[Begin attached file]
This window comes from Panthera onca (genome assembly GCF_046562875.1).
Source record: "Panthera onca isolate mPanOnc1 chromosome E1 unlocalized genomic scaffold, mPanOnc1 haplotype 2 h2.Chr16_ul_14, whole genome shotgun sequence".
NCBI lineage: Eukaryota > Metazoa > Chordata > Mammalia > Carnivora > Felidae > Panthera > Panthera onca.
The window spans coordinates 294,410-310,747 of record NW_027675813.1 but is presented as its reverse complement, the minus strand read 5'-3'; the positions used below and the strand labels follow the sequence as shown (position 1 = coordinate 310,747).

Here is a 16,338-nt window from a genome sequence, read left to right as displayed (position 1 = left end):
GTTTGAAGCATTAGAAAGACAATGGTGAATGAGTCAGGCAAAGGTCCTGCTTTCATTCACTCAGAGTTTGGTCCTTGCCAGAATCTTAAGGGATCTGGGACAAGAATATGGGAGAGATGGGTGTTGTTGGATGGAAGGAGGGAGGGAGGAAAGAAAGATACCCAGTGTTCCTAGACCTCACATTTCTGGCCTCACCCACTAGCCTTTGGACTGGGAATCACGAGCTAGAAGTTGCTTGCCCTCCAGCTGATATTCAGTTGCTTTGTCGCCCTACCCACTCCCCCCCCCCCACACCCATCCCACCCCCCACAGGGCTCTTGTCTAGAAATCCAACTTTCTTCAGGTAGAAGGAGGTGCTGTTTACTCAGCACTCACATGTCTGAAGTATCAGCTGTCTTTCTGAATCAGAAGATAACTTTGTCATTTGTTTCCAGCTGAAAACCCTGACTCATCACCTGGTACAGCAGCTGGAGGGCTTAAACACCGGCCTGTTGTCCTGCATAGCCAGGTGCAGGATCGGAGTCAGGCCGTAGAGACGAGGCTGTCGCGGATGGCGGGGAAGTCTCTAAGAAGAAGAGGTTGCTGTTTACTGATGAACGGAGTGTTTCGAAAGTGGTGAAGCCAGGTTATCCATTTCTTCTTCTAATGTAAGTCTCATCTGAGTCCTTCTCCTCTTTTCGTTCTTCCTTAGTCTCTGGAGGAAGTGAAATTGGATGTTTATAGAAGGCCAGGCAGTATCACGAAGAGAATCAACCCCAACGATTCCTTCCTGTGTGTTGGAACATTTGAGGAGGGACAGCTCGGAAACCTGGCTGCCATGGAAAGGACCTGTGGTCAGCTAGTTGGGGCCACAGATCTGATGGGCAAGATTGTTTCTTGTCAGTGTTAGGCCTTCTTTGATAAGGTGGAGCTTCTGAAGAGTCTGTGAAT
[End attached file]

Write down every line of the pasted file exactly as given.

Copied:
This window comes from Panthera onca (genome assembly GCF_046562875.1).
Source record: "Panthera onca isolate mPanOnc1 chromosome E1 unlocalized genomic scaffold, mPanOnc1 haplotype 2 h2.Chr16_ul_14, whole genome shotgun sequence".
NCBI lineage: Eukaryota > Metazoa > Chordata > Mammalia > Carnivora > Felidae > Panthera > Panthera onca.
The window spans coordinates 294,410-310,747 of record NW_027675813.1 but is presented as its reverse complement, the minus strand read 5'-3'; the positions used below and the strand labels follow the sequence as shown (position 1 = coordinate 310,747).

Here is a 16,338-nt window from a genome sequence, read left to right as displayed (position 1 = left end):
GTTTGAAGCATTAGAAAGACAATGGTGAATGAGTCAGGCAAAGGTCCTGCTTTCATTCACTCAGAGTTTGGTCCTTGCCAGAATCTTAAGGGATCTGGGACAAGAATATGGGAGAGATGGGTGTTGTTGGATGGAAGGAGGGAGGGAGGAAAGAAAGATACCCAGTGTTCCTAGACCTCACATTTCTGGCCTCACCCACTAGCCTTTGGACTGGGAATCACGAGCTAGAAGTTGCTTGCCCTCCAGCTGATATTCAGTTGCTTTGTCGCCCTACCCACTCCCCCCCCCCCACACCCATCCCACCCCCCACAGGGCTCTTGTCTAGAAATCCAACTTTCTTCAGGTAGAAGGAGGTGCTGTTTACTCAGCACTCACATGTCTGAAGTATCAGCTGTCTTTCTGAATCAGAAGATAACTTTGTCATTTGTTTCCAGCTGAAAACCCTGACTCATCACCTGGTACAGCAGCTGGAGGGCTTAAACACCGGCCTGTTGTCCTGCATAGCCAGGTGCAGGATCGGAGTCAGGCCGTAGAGACGAGGCTGTCGCGGATGGCGGGGAAGTCTCTAAGAAGAAGAGGTTGCTGTTTACTGATGAACGGAGTGTTTCGAAAGTGGTGAAGCCAGGTTATCCATTTCTTCTTCTAATGTAAGTCTCATCTGAGTCCTTCTCCTCTTTTCGTTCTTCCTTAGTCTCTGGAGGAAGTGAAATTGGATGTTTATAGAAGGCCAGGCAGTATCACGAAGAGAATCAACCCCAACGATTCCTTCCTGTGTGTTGGAACATTTGAGGAGGGACAGCTCGGAAACCTGGCTGCCATGGAAAGGACCTGTGGTCAGCTAGTTGGGGCCACAGATCTGATGGGCAAGATTGTTTCTTGTCAGTGTTAGGCCTTCTTTGATAAGGTGGAGCTTCTGAAGAGTCTGTGAAT